What Happens When Your Partner Quits Drinking?

By Dorri Olds 04/05/17

“Without the usual crutch of alcohol or drugs to lean on, loved ones may find their partner irritable, difficult to talk to, sad, anxious, or frustrated without any obvious explanation.”

Couples sit on a bed, back to back, expressions grim.
Once somebody gets sober we want everything to be beautiful forever after but life just doesn’t work that way.

People with addiction tend to be oblivious to how their behavior affects loved ones. Putting down the drugs or alcohol is the first step but it is not a relationship cure-all. Romantic partners can be unprepared for the difficulties they will encounter after their loved one no longer uses a substance.

Lois Wilson, the long-suffering wife of AA’s cofounder, Bill Wilson, said that after he quit drinking—something she had always hoped for—she became disgruntled. She had dreamed of the time he would finally get himself together but now that he was sober, she became bitterly discontented. “It seemed I saw nothing of the man I had tried to help,” Lois said. He was always with his AA cronies who helped him to resist alcohol. “I guess I was jealous,” Lois admitted, “and resentful that these strangers had done for him what I could not do.”

Relationship expert and author, Sherry Amatenstein, LCSW, told The Fix, “Many spouses I’ve worked with have had a lot of resentment once their partner got clean—resentment they hadn’t allowed themselves the luxury of feeling before, in the ‘fight’ to get their partner sober. Spouses of recovering addicts also feel a lot of distrust and fear. They want to know their partner’s every move, to be sure he or she is not relapsing.”

Next, I reached out to addiction and recovery expert Al J. Mooney, M.D., co-author of The Recovery Book. “Early recovery must be a selfish effort but family members, especially spouses, who suffered so much during active addiction, are often confused when the self-centeredness of the recovering addict continues. Recovery meets the most success when addict and spouse work on their own personal care as the top priority so the relationship can rebuild eventually with two healthy individuals.”

Dr. Mooney explained a common misconception, “A spouse can have an erroneous idea that once he’s sober, everything will be fine. But it can be two to three years before an individual’s recovery is really to the point where there is enough growth for relationships to be healthy. That is very confusing for families, especially those that haven’t received any orientation as to how you need to have two healthy individuals before you can have a healthy relationship. Families can be so good at codependency that they dream about the day their partner gets sober, when life is going to be great. They don’t realize how sick they have gotten by sticking with an alcoholic through the turmoil.”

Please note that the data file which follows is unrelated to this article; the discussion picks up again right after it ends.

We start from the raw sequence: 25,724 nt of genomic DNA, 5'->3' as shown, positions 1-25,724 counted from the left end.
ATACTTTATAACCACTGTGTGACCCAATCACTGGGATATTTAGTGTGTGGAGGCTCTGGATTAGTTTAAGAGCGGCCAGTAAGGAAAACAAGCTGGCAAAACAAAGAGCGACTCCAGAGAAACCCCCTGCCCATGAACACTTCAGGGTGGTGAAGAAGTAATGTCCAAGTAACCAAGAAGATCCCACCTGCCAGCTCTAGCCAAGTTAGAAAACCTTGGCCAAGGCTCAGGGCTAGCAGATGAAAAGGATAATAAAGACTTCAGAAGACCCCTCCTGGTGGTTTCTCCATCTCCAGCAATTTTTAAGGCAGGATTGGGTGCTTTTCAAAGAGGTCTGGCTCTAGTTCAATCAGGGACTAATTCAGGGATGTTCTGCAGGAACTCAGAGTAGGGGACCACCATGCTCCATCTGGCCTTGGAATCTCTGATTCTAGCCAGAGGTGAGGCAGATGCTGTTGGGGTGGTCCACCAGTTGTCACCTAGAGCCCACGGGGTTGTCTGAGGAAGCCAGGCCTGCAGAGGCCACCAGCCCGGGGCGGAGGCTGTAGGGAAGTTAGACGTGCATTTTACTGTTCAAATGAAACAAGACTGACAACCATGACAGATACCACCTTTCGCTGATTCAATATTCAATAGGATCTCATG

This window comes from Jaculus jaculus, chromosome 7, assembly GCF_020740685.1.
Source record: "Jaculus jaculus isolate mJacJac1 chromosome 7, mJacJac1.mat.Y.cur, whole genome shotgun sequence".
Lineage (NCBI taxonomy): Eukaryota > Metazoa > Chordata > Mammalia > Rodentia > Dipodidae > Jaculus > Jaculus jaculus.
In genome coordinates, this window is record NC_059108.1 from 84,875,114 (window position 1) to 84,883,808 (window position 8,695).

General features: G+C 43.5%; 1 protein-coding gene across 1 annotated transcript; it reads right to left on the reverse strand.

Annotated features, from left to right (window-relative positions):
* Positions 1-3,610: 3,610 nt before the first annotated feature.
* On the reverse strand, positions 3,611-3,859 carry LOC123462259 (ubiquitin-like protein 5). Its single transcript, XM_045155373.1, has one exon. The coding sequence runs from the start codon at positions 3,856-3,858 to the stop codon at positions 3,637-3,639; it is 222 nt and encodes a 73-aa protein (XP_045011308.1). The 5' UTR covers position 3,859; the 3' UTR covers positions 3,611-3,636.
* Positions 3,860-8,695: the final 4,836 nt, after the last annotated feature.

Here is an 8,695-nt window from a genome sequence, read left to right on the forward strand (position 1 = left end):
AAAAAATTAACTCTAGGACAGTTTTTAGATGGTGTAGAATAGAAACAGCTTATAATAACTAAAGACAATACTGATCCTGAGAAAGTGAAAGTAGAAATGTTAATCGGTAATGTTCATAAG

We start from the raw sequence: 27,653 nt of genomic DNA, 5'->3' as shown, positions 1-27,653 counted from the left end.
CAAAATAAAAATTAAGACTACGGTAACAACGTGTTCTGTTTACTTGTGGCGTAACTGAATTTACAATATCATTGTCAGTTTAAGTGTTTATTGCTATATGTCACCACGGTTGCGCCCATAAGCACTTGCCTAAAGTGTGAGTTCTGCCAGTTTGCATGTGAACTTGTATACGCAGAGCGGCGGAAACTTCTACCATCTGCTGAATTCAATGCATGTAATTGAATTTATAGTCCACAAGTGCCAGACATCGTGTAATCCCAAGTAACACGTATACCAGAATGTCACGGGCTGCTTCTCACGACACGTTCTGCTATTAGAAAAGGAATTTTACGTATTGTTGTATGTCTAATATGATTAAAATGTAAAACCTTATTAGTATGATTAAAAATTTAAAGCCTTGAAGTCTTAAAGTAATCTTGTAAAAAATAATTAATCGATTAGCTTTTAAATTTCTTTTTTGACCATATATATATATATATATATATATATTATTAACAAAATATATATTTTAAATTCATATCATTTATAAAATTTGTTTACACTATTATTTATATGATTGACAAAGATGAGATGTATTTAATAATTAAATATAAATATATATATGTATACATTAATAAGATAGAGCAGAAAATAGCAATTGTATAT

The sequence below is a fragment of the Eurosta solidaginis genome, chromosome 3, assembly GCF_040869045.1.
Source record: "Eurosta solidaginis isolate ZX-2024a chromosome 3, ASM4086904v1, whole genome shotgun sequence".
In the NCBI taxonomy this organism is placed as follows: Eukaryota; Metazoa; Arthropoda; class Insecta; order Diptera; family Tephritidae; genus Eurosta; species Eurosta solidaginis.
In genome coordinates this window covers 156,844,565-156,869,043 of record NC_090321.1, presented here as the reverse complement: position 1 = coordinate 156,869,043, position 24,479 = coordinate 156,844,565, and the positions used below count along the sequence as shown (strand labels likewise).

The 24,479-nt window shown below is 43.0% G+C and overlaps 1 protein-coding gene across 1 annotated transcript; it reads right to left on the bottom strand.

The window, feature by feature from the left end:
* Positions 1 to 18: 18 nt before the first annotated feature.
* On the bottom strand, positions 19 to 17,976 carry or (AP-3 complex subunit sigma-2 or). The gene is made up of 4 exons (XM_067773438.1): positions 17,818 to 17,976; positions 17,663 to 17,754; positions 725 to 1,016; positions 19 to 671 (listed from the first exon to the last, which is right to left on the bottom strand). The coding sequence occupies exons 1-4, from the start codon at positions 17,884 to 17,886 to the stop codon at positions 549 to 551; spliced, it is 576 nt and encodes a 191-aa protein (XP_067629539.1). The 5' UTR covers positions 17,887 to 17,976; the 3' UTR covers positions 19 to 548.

Mooney’s words rang true when I spoke with with Mary* (a pseudonym). “My boyfriend came from a very conservative, religious family. When we first got together, he was extremely charming. He said he didn’t agree with his evangelical background. He was addicted to different substances. He said his parents thought drinking was a sin. He couldn’t stop drinking, so his denial rejected the religion. But when he wasn’t drinking, he became manipulative and emotionally abusive. By the time I could see that, it had already affected the way I saw myself. He began quoting bible passages at me. He began to object to me hanging out with my friends. It happened so gradually, I couldn’t see that what was happening was abnormal. In hindsight, there were plenty of times where I should’ve said, ‘I don’t have to put up with this.’ But I have a tendency to try to save baby birds. I suggested he try AA, counseling, rehab, a retreat. But he would recite bible verses at me.”

So, why did Mary stay so long? “I had invested so much time in our relationship. I always try to give people room for their beliefs. I like to give them the benefit of the doubt. His dedication to God made it seem like he was trying to better himself. I didn’t realize how warped it was, how controlling and cult-like his family and their religion was.”

How did she extricate herself? “I think the only reason I got out of that relationship was that I got very sick. I was so sick that school was considering suspending my degree because they didn’t think I’d be able to finish my course work. I went to live with my nearby aunt and uncle. Thankfully, after six weeks of bed rest, I was able to get back to school and do my dissertation. Having that space away from my boyfriend, and being tended to by loving family and close friends, changed me. Nobody knew what my relationship had been like, but I could see the difference after being treated so well. It wasn’t a clean break but the distance helped. I finally saw that he had two problems: alcohol and religion. I had kept so much hidden but now my current boyfriend knows everything that happened. I’m in a much better place.”

Mooney talked about chapter 26 in The Recovery Book, “We describe how important it is to give the newly sober person some breathing room. Everybody likes a quick fix—once somebody gets sober we want everything to be beautiful forever after but life just doesn’t work that way. Many couples don’t manage to stay together. When a sick alcoholic has an unmanageable life, the spouse often takes total control of the home, kids, the wallet, everything. So, often times when somebody returns to health after active addiction, their spouse is very uncomfortable when all of a sudden, they’re expected to give up the checkbook, give up control of the kids. The self-reliance the spouse had developed to deal with the alcoholic, is threatened and that can be very uncomfortable. It’s easy to point your finger at somebody but it is a family illness. All these factors play into the difficulty of building a healthy relationship after sobriety.”